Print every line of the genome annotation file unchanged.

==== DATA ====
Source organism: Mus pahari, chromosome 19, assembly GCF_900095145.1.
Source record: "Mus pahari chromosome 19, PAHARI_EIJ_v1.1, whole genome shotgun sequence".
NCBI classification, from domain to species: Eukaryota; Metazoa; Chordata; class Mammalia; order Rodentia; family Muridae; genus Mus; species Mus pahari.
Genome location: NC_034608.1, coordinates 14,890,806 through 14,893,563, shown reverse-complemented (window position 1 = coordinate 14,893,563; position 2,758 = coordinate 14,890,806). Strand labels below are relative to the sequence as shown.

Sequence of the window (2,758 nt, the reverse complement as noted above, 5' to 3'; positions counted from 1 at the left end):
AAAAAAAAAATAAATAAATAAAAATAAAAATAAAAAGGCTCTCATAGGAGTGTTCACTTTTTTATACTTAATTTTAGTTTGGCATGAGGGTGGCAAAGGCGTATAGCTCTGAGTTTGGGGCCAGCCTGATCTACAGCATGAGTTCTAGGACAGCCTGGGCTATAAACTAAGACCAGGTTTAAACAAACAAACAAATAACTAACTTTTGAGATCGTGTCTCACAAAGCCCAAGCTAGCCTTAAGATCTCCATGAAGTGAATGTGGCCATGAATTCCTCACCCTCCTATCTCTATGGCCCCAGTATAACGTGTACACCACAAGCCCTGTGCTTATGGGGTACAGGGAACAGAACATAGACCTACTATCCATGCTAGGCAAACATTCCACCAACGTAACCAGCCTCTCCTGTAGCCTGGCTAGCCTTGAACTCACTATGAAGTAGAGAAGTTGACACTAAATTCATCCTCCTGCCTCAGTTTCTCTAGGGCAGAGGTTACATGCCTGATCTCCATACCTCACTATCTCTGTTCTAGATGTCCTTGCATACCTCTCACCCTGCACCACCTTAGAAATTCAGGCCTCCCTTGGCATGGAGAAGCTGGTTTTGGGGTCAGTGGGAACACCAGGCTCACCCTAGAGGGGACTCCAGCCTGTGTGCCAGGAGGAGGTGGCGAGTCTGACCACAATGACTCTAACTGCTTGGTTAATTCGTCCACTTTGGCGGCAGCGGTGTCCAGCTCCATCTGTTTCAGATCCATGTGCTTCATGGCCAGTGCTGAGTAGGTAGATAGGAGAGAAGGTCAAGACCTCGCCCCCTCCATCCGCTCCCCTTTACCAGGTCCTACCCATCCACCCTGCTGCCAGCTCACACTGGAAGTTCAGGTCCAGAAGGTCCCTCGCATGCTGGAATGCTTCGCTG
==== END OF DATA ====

Source organism: Mus pahari, chromosome 19, assembly GCF_900095145.1.
Source record: "Mus pahari chromosome 19, PAHARI_EIJ_v1.1, whole genome shotgun sequence".
NCBI classification, from domain to species: Eukaryota; Metazoa; Chordata; class Mammalia; order Rodentia; family Muridae; genus Mus; species Mus pahari.
Genome location: NC_034608.1, coordinates 14,890,806 through 14,893,563, shown reverse-complemented (window position 1 = coordinate 14,893,563; position 2,758 = coordinate 14,890,806). Strand labels below are relative to the sequence as shown.

Sequence of the window (2,758 nt, the reverse complement as noted above, 5' to 3'; positions counted from 1 at the left end):
AAAAAAAAAATAAATAAATAAAAATAAAAATAAAAAGGCTCTCATAGGAGTGTTCACTTTTTTATACTTAATTTTAGTTTGGCATGAGGGTGGCAAAGGCGTATAGCTCTGAGTTTGGGGCCAGCCTGATCTACAGCATGAGTTCTAGGACAGCCTGGGCTATAAACTAAGACCAGGTTTAAACAAACAAACAAATAACTAACTTTTGAGATCGTGTCTCACAAAGCCCAAGCTAGCCTTAAGATCTCCATGAAGTGAATGTGGCCATGAATTCCTCACCCTCCTATCTCTATGGCCCCAGTATAACGTGTACACCACAAGCCCTGTGCTTATGGGGTACAGGGAACAGAACATAGACCTACTATCCATGCTAGGCAAACATTCCACCAACGTAACCAGCCTCTCCTGTAGCCTGGCTAGCCTTGAACTCACTATGAAGTAGAGAAGTTGACACTAAATTCATCCTCCTGCCTCAGTTTCTCTAGGGCAGAGGTTACATGCCTGATCTCCATACCTCACTATCTCTGTTCTAGATGTCCTTGCATACCTCTCACCCTGCACCACCTTAGAAATTCAGGCCTCCCTTGGCATGGAGAAGCTGGTTTTGGGGTCAGTGGGAACACCAGGCTCACCCTAGAGGGGACTCCAGCCTGTGTGCCAGGAGGAGGTGGCGAGTCTGACCACAATGACTCTAACTGCTTGGTTAATTCGTCCACTTTGGCGGCAGCGGTGTCCAGCTCCATCTGTTTCAGATCCATGTGCTTCATGGCCAGTGCTGAGTAGGTAGATAGGAGAGAAGGTCAAGACCTCGCCCCCTCCATCCGCTCCCCTTTACCAGGTCCTACCCATCCACCCTGCTGCCAGCTCACACTGGAAGTTCAGGTCCAGAAGGTCCCTCGCATGCTGGAATGCTTCGCTG